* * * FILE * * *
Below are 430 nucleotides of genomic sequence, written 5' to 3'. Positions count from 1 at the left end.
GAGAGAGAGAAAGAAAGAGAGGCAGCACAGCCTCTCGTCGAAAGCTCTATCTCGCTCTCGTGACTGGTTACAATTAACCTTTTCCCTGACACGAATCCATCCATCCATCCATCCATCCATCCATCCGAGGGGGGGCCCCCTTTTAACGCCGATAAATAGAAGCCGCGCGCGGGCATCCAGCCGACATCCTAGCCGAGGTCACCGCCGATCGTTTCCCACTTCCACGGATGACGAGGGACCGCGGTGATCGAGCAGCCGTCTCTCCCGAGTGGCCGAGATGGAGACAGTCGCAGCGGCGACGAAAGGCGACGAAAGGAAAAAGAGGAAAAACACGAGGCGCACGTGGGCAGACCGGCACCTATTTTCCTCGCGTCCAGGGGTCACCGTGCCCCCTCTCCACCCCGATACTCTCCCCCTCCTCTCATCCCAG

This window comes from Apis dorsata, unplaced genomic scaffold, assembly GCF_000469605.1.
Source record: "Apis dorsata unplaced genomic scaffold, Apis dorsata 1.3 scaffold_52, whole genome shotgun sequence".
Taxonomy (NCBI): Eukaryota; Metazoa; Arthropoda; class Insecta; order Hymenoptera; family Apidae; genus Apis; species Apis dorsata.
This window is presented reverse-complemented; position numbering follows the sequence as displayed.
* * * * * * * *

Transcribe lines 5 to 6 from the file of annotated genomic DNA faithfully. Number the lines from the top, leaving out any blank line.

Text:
Taxonomy (NCBI): Eukaryota; Metazoa; Arthropoda; class Insecta; order Hymenoptera; family Apidae; genus Apis; species Apis dorsata.
This window is presented reverse-complemented; position numbering follows the sequence as displayed.